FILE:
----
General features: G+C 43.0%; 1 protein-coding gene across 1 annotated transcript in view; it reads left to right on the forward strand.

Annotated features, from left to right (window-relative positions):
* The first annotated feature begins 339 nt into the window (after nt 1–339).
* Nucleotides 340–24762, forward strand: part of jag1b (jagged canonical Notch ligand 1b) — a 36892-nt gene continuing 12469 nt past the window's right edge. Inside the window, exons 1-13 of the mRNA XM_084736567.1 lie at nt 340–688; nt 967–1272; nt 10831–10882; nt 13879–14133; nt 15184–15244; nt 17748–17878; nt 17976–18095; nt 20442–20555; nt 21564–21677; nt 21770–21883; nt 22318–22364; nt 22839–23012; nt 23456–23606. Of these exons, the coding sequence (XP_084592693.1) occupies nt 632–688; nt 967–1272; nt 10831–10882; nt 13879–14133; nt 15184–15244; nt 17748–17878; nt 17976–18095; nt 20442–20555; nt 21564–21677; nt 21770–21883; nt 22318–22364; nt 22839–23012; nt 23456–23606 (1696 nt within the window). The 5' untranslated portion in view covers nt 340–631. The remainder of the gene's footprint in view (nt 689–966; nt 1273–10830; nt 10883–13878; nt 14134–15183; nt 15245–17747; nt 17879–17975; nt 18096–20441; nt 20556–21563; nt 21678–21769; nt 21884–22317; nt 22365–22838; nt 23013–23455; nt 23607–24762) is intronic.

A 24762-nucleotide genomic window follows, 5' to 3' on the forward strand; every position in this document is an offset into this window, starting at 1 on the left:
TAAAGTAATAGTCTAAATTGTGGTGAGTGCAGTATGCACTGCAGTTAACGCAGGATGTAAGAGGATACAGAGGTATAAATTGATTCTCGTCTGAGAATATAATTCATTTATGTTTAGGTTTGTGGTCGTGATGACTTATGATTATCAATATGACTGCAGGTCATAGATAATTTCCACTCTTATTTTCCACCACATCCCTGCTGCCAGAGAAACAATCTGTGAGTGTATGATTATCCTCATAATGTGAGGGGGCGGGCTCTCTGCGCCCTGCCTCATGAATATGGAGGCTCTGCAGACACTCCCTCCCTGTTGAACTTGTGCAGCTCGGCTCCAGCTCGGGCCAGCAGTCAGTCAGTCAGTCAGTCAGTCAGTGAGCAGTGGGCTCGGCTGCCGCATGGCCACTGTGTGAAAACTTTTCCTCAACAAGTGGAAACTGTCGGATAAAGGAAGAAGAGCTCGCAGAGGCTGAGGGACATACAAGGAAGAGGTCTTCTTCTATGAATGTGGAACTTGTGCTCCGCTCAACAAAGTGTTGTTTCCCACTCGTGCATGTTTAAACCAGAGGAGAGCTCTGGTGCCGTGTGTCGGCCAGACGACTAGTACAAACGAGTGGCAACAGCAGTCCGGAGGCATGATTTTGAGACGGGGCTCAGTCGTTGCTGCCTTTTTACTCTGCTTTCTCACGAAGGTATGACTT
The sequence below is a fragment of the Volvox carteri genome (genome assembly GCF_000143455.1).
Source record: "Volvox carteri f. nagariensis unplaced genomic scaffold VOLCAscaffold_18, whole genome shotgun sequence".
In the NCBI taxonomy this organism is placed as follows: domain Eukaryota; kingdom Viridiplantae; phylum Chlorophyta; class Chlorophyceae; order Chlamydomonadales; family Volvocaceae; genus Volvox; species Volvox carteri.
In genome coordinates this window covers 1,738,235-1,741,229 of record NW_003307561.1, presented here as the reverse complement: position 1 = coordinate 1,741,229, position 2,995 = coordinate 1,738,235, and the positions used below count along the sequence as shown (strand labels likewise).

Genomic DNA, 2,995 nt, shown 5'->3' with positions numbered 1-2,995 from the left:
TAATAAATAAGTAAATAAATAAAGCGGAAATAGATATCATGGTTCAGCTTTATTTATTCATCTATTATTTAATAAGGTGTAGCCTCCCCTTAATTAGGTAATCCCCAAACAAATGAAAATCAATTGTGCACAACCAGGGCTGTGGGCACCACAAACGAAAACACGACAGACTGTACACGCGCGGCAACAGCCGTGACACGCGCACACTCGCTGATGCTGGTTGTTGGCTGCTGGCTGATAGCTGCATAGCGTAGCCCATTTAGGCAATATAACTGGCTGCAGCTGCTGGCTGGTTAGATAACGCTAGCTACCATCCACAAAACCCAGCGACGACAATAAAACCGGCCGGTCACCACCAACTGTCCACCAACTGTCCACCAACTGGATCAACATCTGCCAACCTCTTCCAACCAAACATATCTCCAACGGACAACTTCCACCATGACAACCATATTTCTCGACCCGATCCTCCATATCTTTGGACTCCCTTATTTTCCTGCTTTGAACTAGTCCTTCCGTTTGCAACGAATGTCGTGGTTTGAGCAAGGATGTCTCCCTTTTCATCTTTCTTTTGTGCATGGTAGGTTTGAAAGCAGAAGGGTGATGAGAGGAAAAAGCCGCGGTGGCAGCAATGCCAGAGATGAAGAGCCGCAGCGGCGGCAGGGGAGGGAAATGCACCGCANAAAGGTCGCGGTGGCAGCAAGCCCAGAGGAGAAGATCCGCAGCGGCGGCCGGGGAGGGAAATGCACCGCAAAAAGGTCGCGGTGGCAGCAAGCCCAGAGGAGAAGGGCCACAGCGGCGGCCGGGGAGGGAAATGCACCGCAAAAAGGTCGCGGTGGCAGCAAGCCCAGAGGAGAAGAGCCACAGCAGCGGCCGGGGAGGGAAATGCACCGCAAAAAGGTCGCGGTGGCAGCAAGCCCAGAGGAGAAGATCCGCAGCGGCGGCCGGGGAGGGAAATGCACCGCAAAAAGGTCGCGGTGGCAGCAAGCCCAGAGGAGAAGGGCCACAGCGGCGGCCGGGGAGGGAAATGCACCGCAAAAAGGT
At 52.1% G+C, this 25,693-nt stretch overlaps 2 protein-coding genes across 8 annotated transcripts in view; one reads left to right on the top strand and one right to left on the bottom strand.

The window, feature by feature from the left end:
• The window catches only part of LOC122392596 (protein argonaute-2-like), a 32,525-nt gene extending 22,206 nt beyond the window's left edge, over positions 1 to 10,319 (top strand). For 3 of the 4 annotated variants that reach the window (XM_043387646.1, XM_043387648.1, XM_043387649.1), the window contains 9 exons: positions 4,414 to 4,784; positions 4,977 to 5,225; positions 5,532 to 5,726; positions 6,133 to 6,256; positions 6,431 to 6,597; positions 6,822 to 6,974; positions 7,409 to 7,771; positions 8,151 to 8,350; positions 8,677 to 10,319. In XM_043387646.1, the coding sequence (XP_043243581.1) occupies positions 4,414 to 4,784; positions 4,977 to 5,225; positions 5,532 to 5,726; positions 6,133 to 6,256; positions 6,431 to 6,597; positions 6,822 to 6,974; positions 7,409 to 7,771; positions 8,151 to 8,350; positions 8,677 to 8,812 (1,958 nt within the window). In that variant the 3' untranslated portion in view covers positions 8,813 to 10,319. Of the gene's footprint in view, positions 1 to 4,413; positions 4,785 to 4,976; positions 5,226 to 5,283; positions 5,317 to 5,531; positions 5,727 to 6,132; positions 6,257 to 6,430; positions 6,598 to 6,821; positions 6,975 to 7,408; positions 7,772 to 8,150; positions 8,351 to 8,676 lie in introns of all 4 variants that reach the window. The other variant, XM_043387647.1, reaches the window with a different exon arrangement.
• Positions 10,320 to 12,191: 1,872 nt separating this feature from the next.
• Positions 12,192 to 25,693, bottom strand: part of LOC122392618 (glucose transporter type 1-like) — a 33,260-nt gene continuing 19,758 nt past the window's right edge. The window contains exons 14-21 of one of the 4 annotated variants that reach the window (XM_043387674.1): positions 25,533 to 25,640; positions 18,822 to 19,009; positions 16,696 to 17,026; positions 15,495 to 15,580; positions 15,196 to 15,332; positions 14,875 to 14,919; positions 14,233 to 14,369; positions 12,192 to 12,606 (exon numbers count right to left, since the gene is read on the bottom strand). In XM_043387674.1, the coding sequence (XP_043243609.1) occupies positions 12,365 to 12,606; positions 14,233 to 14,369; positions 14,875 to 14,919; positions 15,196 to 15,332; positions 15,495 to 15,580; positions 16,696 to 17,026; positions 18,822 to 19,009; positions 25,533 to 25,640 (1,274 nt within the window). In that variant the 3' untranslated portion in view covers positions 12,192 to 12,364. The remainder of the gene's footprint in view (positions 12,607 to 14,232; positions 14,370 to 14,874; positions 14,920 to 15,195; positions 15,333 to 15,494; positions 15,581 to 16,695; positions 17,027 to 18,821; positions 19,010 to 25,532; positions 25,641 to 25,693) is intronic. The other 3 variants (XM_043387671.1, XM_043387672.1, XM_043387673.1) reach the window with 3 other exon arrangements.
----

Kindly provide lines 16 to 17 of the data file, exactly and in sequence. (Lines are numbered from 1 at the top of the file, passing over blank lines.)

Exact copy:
• Positions 10,320 to 12,191: 1,872 nt separating this feature from the next.
• Positions 12,192 to 25,693, bottom strand: part of LOC122392618 (glucose transporter type 1-like) — a 33,260-nt gene continuing 19,758 nt past the window's right edge. The window contains exons 14-21 of one of the 4 annotated variants that reach the window (XM_043387674.1): positions 25,533 to 25,640; positions 18,822 to 19,009; positions 16,696 to 17,026; positions 15,495 to 15,580; positions 15,196 to 15,332; positions 14,875 to 14,919; positions 14,233 to 14,369; positions 12,192 to 12,606 (exon numbers count right to left, since the gene is read on the bottom strand). In XM_043387674.1, the coding sequence (XP_043243609.1) occupies positions 12,365 to 12,606; positions 14,233 to 14,369; positions 14,875 to 14,919; positions 15,196 to 15,332; positions 15,495 to 15,580; positions 16,696 to 17,026; positions 18,822 to 19,009; positions 25,533 to 25,640 (1,274 nt within the window). In that variant the 3' untranslated portion in view covers positions 12,192 to 12,364. The remainder of the gene's footprint in view (positions 12,607 to 14,232; positions 14,370 to 14,874; positions 14,920 to 15,195; positions 15,333 to 15,494; positions 15,581 to 16,695; positions 17,027 to 18,821; positions 19,010 to 25,532; positions 25,641 to 25,693) is intronic. The other 3 variants (XM_043387671.1, XM_043387672.1, XM_043387673.1) reach the window with 3 other exon arrangements.